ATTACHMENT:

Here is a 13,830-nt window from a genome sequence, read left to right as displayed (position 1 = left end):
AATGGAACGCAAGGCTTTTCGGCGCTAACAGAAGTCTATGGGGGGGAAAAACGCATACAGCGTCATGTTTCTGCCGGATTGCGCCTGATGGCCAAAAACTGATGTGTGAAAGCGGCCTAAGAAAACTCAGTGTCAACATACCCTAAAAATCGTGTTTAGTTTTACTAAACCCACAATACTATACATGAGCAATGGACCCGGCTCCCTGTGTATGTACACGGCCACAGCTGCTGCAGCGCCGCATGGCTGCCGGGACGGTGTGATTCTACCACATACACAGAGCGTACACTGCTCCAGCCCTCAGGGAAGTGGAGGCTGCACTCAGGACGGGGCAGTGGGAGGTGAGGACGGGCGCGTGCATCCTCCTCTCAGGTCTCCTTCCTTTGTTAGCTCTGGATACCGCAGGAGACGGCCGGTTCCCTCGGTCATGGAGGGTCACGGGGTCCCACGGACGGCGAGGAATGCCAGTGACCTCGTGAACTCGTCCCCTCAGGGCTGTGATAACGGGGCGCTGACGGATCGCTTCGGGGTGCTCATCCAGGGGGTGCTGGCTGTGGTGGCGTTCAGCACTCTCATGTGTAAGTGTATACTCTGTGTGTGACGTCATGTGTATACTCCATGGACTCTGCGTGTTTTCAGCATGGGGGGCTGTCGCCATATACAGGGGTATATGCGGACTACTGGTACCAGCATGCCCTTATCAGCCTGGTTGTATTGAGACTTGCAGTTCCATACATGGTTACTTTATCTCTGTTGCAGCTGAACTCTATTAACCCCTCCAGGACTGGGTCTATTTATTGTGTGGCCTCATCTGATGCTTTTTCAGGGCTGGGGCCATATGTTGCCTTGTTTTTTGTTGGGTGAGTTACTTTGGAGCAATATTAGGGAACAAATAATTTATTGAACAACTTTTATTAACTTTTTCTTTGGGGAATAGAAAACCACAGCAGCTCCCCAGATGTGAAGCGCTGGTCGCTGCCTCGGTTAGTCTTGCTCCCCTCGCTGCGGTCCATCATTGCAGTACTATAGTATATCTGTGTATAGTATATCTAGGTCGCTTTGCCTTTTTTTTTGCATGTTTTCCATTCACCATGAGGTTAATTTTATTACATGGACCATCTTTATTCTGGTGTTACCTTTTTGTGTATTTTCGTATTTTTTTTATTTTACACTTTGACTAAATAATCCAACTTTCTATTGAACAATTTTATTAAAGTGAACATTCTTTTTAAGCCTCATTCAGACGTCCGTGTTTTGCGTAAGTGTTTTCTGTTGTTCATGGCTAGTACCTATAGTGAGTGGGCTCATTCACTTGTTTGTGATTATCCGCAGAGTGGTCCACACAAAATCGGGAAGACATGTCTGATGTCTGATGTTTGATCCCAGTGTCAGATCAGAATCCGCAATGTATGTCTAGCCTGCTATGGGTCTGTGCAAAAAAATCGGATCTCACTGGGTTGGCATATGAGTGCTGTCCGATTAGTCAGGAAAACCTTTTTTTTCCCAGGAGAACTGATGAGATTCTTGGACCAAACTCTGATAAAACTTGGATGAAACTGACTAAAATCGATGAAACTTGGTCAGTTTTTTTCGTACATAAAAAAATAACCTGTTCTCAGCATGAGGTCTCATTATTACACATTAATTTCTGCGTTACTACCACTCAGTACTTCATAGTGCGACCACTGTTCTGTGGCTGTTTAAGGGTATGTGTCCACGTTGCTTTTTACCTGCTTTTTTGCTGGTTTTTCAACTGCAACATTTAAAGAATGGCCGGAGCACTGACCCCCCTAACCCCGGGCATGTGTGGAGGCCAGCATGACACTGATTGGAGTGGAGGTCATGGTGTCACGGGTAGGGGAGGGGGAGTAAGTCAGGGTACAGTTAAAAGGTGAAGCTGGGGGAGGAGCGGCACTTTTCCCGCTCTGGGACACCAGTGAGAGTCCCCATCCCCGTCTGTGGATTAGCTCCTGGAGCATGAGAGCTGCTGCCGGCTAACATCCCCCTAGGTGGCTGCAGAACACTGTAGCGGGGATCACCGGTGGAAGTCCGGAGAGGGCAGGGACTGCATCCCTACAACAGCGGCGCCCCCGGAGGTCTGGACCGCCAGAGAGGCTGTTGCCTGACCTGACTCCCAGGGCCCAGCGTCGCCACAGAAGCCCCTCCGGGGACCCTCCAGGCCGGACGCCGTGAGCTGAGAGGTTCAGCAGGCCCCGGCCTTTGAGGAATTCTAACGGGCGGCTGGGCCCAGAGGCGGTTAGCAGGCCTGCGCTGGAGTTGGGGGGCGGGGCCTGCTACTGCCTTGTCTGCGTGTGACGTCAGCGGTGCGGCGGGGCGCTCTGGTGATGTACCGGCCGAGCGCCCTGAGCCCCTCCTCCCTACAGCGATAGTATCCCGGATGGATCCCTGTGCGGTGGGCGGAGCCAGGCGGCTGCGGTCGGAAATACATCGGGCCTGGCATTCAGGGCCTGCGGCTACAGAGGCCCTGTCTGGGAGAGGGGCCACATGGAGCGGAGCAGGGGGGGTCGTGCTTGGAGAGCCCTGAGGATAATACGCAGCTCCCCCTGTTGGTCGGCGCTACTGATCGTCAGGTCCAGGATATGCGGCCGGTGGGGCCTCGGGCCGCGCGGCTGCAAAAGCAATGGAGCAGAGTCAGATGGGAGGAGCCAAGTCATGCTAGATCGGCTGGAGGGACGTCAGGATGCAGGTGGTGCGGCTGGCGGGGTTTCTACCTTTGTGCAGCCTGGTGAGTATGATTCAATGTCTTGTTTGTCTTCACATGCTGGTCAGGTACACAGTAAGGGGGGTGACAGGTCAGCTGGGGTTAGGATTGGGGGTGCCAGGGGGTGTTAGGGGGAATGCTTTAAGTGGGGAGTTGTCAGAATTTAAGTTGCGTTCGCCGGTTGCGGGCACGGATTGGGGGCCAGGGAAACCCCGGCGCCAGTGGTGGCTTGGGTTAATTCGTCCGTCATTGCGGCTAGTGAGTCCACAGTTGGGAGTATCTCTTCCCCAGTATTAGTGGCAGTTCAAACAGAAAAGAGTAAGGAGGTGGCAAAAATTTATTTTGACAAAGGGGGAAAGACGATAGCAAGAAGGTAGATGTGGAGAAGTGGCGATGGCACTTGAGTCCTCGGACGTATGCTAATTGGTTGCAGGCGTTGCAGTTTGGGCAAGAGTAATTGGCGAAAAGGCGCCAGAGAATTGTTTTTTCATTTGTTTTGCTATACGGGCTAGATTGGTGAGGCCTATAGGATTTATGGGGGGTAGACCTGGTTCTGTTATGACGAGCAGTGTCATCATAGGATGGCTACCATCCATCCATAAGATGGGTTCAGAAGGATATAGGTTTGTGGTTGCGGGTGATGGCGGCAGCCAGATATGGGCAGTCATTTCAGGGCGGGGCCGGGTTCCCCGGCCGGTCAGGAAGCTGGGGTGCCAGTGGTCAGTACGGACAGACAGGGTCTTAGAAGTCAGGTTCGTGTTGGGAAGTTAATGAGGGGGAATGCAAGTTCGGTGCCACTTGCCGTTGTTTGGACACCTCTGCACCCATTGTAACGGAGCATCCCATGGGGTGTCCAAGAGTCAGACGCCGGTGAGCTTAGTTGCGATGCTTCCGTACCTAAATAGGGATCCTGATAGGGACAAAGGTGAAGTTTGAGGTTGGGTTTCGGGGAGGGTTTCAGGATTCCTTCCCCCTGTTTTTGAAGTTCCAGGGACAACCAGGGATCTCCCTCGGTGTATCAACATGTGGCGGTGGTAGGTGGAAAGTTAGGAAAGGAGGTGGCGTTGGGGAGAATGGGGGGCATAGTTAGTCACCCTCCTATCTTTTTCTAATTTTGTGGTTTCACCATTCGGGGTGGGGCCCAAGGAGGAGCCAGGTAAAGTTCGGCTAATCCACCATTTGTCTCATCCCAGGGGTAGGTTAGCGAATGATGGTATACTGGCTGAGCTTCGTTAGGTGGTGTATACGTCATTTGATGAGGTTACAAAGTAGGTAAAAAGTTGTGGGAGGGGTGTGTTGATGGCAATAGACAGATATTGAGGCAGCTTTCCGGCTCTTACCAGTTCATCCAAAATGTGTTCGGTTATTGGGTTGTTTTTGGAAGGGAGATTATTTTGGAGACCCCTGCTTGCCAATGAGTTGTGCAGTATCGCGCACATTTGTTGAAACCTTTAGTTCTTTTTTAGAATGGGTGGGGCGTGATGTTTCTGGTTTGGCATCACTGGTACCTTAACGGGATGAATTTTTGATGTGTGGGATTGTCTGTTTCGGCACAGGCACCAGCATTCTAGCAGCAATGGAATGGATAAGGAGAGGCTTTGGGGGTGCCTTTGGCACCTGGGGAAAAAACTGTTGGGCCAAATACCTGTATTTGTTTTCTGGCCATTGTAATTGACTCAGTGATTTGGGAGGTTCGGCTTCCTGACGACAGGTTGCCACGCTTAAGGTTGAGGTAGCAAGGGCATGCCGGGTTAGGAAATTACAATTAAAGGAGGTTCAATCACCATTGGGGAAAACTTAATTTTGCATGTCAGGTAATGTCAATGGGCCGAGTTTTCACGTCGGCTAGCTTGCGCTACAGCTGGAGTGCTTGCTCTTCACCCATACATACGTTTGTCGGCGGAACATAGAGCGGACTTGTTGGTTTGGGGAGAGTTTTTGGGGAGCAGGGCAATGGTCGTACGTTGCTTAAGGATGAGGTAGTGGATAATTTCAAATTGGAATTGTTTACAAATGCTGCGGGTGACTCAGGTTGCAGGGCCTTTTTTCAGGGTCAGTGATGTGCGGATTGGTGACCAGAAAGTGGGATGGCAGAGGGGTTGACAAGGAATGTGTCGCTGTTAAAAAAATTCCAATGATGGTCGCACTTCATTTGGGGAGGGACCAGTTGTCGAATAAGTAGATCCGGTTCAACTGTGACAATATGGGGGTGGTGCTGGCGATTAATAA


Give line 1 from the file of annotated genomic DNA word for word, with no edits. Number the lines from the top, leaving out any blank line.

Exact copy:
Here is a 13,830-nt window from a genome sequence, read left to right as displayed (position 1 = left end):